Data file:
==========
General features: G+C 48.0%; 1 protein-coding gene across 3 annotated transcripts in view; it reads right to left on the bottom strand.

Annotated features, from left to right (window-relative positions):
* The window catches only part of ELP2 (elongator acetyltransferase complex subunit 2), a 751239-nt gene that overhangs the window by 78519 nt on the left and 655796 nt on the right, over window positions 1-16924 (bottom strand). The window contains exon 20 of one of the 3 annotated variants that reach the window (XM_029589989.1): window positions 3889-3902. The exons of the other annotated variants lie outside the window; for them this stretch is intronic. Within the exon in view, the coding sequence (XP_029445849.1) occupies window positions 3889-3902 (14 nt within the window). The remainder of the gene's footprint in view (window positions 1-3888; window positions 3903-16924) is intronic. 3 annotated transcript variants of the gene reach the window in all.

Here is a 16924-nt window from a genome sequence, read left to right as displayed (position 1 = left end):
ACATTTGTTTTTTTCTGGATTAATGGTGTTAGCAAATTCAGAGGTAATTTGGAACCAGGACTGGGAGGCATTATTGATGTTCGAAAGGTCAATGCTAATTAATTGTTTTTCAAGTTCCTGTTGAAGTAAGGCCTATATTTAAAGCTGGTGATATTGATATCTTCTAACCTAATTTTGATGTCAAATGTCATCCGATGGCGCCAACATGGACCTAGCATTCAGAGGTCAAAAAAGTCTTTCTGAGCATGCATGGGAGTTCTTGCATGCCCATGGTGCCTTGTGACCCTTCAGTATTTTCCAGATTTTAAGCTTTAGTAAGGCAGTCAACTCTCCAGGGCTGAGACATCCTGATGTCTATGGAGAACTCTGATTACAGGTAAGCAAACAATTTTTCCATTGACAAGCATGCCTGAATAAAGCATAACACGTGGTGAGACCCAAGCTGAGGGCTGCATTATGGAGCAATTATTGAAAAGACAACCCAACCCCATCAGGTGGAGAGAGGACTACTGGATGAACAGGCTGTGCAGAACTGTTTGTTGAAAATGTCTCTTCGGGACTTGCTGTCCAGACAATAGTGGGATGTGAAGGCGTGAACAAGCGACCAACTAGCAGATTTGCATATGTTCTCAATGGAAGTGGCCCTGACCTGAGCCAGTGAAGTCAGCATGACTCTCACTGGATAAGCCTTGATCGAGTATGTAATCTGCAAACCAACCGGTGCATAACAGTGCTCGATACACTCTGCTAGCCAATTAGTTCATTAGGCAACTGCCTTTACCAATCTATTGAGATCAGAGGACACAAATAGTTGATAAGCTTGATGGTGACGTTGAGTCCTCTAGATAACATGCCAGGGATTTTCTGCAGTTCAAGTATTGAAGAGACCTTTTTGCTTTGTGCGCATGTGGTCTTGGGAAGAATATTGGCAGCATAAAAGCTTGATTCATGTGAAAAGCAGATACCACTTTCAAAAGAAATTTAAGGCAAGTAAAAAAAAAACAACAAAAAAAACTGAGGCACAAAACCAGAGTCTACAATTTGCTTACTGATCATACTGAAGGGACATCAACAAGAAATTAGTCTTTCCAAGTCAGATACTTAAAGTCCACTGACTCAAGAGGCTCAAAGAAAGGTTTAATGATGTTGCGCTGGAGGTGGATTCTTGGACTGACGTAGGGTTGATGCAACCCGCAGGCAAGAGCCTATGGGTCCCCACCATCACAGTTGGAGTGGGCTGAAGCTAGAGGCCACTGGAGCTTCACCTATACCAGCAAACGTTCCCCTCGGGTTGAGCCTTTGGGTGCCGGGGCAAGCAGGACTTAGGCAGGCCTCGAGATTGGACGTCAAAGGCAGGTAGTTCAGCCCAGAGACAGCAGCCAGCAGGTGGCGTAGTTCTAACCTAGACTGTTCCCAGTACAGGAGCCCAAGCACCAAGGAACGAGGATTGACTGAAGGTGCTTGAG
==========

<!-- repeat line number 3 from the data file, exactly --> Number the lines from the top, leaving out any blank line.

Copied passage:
* The window catches only part of ELP2 (elongator acetyltransferase complex subunit 2), a 751239-nt gene that overhangs the window by 78519 nt on the left and 655796 nt on the right, over window positions 1-16924 (bottom strand). The window contains exon 20 of one of the 3 annotated variants that reach the window (XM_029589989.1): window positions 3889-3902. The exons of the other annotated variants lie outside the window; for them this stretch is intronic. Within the exon in view, the coding sequence (XP_029445849.1) occupies window positions 3889-3902 (14 nt within the window). The remainder of the gene's footprint in view (window positions 1-3888; window positions 3903-16924) is intronic. 3 annotated transcript variants of the gene reach the window in all.